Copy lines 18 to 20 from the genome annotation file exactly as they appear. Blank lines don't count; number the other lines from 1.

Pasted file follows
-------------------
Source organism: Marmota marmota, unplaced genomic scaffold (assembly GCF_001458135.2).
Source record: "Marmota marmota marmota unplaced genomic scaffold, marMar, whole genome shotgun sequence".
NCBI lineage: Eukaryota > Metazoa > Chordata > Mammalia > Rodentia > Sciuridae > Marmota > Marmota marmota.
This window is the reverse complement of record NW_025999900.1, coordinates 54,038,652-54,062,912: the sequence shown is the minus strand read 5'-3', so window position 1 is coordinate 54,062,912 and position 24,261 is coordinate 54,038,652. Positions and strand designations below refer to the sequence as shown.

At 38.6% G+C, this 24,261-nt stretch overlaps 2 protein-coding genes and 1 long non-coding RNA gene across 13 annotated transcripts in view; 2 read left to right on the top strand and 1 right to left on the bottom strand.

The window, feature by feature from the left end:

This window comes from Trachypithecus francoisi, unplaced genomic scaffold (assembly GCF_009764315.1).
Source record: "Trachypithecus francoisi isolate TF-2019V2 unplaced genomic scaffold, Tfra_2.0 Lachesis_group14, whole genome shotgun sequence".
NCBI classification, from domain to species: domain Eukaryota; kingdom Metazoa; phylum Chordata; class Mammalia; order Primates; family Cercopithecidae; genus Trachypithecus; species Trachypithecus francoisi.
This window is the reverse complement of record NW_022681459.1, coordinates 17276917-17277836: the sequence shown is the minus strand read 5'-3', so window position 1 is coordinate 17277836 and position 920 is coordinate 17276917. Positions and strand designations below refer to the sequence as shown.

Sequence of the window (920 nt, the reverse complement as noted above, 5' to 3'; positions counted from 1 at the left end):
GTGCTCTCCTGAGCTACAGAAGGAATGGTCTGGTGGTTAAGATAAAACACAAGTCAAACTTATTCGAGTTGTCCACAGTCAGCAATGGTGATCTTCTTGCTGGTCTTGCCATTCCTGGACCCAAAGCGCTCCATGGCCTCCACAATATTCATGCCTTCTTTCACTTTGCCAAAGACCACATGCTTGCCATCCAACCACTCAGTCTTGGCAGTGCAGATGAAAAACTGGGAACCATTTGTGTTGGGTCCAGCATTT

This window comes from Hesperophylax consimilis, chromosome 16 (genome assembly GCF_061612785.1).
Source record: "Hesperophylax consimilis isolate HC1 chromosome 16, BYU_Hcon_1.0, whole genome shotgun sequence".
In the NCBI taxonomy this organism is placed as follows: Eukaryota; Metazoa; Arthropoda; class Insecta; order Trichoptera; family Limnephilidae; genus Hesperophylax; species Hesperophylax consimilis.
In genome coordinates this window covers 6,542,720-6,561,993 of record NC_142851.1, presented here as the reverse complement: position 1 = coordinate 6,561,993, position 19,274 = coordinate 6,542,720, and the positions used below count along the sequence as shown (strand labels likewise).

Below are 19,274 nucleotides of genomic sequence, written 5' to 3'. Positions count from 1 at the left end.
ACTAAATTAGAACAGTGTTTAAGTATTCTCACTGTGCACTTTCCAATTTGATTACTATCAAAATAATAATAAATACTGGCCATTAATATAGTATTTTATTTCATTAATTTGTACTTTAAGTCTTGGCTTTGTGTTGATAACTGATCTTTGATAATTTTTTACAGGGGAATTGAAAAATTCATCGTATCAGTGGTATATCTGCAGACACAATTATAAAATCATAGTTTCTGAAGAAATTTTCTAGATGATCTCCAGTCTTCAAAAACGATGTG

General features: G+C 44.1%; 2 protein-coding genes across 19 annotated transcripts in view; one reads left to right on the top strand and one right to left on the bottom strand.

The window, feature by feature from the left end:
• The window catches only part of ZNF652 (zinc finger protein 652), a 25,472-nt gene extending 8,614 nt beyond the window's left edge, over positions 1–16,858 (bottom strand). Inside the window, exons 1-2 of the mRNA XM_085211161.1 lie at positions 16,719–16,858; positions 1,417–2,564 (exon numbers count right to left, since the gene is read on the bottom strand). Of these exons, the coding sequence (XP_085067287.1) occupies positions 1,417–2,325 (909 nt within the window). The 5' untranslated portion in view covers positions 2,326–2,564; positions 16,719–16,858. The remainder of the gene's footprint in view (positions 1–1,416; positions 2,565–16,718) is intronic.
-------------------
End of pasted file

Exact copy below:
ACTAAATTAGAACAGTGTTTAAGTATTCTCACTGTGCACTTTCCAATTTGATTACTATCAAAATAATAATAAATACTGGCCATTAATATAGTATTTTATTTCATTAATTTGTACTTTAAGTCTTGGCTTTGTGTTGATAACTGATCTTTGATAATTTTTTACAGGGGAATTGAAAAATTCATCGTATCAGTGGTATATCTGCAGACACAATTATAAAATCATAGTTTCTGAAGAAATTTTCTAGATGATCTCCAGTCTTCAAAAACGATGTG

General features: G+C 44.1%; 2 protein-coding genes across 19 annotated transcripts in view; one reads left to right on the top strand and one right to left on the bottom strand.

The window, feature by feature from the left end: